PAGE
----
August 02, 2006

SecondLife : the next.www.com

Is SecondLife a pre-cursor to a new version of the world wide web ? Let us take a close look at how SecondLife is very similar ( or dissimilar ) to the web in general.

The web is one of the many applications ( like chat, smtp-mail, ftp ) that runs on the IP infrastructure of the internet. Of course it is the most popular application. SL is also another application complete with a client and a server.

The web consists of websites ( or groups of websites ) that individuals build and hope to draw traffic to. SL consists of islands, regions and individual 'properties' that people build and hope to draw traffic to.

On a website, you can do various things .. make it 'beautiful', both visually as well as with music etc, to increase its attractiveness. You can also enable your website to hold chat sessions, or enable it with eCommerce to transact business.

Properties and regions on SL can also traverse the same path. They can initially be simply 'beautiful' places to be in .. but they can be (and are being ) enhanced to support commercial transactions.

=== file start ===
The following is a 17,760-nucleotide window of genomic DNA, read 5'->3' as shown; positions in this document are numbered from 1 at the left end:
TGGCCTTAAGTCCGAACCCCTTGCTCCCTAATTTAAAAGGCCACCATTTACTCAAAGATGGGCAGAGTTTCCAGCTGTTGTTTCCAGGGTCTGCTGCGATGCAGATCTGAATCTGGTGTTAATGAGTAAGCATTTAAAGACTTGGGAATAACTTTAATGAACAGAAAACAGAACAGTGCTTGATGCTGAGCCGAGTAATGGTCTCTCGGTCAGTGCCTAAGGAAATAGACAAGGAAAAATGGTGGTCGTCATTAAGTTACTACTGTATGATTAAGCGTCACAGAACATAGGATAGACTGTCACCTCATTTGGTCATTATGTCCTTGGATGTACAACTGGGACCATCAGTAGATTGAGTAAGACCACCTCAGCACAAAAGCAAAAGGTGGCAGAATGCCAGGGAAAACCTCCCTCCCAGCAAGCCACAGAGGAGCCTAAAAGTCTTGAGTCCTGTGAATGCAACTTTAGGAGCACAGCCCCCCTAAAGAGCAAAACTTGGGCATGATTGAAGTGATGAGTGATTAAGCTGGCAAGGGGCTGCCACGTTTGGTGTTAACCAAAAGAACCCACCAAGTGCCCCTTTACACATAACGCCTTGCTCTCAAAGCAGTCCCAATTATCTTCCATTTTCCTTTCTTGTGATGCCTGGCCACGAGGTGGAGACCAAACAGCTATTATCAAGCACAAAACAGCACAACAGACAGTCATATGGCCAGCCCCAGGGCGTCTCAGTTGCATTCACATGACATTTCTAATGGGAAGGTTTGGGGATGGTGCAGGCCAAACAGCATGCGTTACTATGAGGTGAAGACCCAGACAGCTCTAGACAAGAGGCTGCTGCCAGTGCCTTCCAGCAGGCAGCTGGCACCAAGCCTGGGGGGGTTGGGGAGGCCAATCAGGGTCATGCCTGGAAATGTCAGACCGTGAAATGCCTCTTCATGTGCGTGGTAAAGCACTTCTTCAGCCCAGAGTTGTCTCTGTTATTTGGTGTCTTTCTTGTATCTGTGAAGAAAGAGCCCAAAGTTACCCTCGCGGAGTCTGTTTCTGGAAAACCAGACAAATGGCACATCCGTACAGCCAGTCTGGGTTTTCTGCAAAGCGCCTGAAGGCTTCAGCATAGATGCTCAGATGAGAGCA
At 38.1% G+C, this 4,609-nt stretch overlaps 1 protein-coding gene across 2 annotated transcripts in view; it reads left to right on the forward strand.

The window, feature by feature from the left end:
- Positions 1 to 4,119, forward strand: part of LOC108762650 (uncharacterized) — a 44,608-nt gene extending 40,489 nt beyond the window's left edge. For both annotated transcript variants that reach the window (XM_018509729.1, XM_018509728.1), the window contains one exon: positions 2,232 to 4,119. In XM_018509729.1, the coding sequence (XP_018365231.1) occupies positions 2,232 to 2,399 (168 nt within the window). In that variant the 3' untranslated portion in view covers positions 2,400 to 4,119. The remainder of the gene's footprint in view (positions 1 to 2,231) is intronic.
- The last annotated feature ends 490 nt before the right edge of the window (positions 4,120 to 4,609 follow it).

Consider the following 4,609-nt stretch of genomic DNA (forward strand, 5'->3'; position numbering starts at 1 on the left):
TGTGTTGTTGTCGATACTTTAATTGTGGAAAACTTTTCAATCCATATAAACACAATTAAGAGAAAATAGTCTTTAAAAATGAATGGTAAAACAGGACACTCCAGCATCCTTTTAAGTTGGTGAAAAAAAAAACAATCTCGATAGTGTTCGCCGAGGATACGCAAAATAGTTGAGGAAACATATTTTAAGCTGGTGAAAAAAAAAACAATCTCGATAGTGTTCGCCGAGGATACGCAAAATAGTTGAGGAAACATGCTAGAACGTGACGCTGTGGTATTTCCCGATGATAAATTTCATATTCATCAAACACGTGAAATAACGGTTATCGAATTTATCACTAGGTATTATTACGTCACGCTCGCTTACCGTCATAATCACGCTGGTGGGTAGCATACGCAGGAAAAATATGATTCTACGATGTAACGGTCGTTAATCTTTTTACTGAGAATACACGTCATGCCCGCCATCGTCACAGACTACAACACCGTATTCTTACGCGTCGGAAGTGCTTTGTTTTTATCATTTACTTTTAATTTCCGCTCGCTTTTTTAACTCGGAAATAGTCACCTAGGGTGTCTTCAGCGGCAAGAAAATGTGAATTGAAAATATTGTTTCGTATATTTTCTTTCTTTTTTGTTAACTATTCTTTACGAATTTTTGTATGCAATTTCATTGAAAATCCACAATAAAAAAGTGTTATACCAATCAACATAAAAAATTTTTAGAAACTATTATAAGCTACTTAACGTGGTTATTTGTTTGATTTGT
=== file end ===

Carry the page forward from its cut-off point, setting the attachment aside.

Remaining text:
Going forward, I forsee a vast variety of regions, some simply beautiful, some for fun, some for education and some for commerce ... that I can visit through the SL client.

Is this not similar to the America Online Service ( precursor to the web ) where you could use a proprietory browser to access a range of services ?

Which brings me to the point of dis-similarity of the with the web. The web is based on an open architecture. You can use ANY browser to access a website created by ANY individual, on ANY server ... as long as both adhere to the http protocol.

On SL you have to use ONLY the SL client ( the SL 'browser') to browse regions created ONLY on the SL server, and that too ONLY by SL subscribers.

Perhaps this is how things start ... if we use AOL as an analogy, but going forward is it possible to define an open architecture of a generic MMORPG client that can access any MMORPG server using some other yet to be defined protocal ( similar to http ).

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